Verdict: Intelligent and although certainly not adjunctive, this score doesn’t – in my opinion, ‘stand out.’ But rather was worked to be an apt companion to this new era of Tron.
Seeing a double vinyl release on the 11 year anniversary of its making. Daft Punk recorded the OST with an 85 piece orchestra at AIR studios in London in collaboration with Joseph Trapanese.
Cited influences are Wendy Carlos, Max Steiner, Bernard Herrmann, John Carpenter, Vangelis, Philip Glass, and Maurice Jarre.
Image credit: teaser-trailer.com
Requiem for a Dream
Score: Clint Mansell
Verdict: An ungodly use of cinema. With the glimmer of a popular melody recurring throughout (Lux Aeterna) which kept me to the 3/4 quarter mark where the film had to go off!
Clint Mansell may be known to you as the lead vocalist for the now defunct group Pop Will Eat Itself. After the group’s dissolution he moved to the States. Now a respected film and television composer, he’s scored some seriously heavyweight movies. Such as Black Swan, The Fountain, Murder by Numbers and the cult film Pi.
In collaboration with the now California based Kronos Quartet, Mansell said he sought to create a musical representation of hopelessness, addiction and obsession. Citing Giorgio Moroder, Philip Glass and John Cage as influences.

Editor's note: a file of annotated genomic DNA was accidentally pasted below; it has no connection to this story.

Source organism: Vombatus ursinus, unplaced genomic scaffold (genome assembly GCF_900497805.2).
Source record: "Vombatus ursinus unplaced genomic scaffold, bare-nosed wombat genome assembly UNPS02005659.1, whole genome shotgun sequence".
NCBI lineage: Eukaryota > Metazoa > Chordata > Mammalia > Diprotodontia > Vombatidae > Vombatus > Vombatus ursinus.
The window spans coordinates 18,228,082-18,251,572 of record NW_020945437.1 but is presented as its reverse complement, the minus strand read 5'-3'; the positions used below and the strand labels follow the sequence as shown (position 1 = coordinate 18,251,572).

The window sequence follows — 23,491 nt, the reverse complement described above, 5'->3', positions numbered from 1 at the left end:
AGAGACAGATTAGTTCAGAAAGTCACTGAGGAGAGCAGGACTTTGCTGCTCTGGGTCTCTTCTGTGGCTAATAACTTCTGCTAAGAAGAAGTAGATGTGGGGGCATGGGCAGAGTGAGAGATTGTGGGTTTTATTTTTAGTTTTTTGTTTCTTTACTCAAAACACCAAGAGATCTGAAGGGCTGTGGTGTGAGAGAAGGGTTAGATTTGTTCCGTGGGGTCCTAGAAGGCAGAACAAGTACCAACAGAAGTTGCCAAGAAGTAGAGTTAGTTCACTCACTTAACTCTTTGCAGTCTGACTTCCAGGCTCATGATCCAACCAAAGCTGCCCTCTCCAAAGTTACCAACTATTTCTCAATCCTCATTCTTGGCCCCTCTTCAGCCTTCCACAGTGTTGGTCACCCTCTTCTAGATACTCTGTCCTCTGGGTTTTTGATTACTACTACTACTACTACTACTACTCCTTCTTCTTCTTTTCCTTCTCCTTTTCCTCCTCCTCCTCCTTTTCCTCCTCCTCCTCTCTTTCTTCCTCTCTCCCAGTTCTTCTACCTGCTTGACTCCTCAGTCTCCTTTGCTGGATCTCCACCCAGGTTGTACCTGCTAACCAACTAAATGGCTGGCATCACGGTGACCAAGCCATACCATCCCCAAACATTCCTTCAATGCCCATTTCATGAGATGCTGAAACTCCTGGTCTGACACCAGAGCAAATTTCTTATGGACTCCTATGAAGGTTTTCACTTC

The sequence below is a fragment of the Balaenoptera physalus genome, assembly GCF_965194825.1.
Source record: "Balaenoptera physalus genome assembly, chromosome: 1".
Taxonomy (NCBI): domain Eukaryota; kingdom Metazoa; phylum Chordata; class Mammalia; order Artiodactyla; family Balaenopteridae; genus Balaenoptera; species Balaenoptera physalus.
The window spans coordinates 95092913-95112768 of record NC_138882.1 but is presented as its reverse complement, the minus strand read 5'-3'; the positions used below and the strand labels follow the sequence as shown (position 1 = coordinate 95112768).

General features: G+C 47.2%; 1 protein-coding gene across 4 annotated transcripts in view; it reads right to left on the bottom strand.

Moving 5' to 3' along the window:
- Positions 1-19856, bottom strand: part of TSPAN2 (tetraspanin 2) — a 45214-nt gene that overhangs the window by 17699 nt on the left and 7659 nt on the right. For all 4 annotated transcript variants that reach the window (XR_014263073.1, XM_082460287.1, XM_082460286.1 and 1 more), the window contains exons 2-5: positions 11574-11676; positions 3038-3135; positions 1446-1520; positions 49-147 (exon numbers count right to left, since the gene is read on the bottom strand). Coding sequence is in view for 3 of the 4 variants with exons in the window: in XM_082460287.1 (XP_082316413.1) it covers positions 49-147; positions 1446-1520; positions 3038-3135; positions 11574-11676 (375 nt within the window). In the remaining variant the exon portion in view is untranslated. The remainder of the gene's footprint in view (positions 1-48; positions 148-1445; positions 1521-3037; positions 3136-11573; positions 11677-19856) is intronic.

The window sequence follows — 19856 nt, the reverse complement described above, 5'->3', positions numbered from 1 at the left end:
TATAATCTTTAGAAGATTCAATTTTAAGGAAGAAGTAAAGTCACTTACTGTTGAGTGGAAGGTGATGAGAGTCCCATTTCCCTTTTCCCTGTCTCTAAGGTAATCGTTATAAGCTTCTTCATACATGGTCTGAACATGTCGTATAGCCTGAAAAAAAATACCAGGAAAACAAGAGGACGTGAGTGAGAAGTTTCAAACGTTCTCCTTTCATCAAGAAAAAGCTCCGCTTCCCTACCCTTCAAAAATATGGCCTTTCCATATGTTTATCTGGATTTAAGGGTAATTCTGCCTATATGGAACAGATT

Image credit: HMV.com
Score: Hans Zimmer
Verdict: With the Synclavier making its appearance only 10 minutes into the film. Hans Zimmer introduces to the world his drum-heavy electronic-symphonic style. Not as grandiose as many soundtracks he would eventually become famous for. Nonetheless it provides a different cultural flavour served up in a sauce of 80’s American swagger.
With an unexpected precursor to the Now We Are Free melody made famous by The Gladiator halfway through. Zimmer closes the show with a co-written power ballad sung by Gregg Allman.
Image credit: pinterest.com
The Long Good Friday
Score: Francis Monkman
Verdict: The first of the SampleNerd picks. This mature and pathos-soaked main theme is not only a credit to composition, but also to the ‘power-use’ of synthesizers. With a thick driven sax over the top. It is over the top, but it’s great!
Francis Monkman (1948-2023) originally a prize winning Harpsichordist, went in a similar vein to Stephen Howell, leaving the confines of his formal musical training to branch out into rock music and live performance.
Utilizing orchestra and electronica to create a contrast between the traditional and modern aspects of the story, Monkman devised a unique approach to come up with the catchy theme:
The main theme of the film is based on a five-note motif, which I derived from the name of the film. I used the letters L, G, F, and R, which correspond to the musical notes La, Sol, Fa, and Re in the solfège system. I then added a fifth note, Mi, to complete the pentatonic scale. I thought this was a clever way to create a memorable and catchy theme that also had a symbolic meaning.Bluerayreviewer.co.uk
Considering how good Monkman’s debut film score was, it’s a shame that more wasn’t to follow.
Image credit: tvguide.com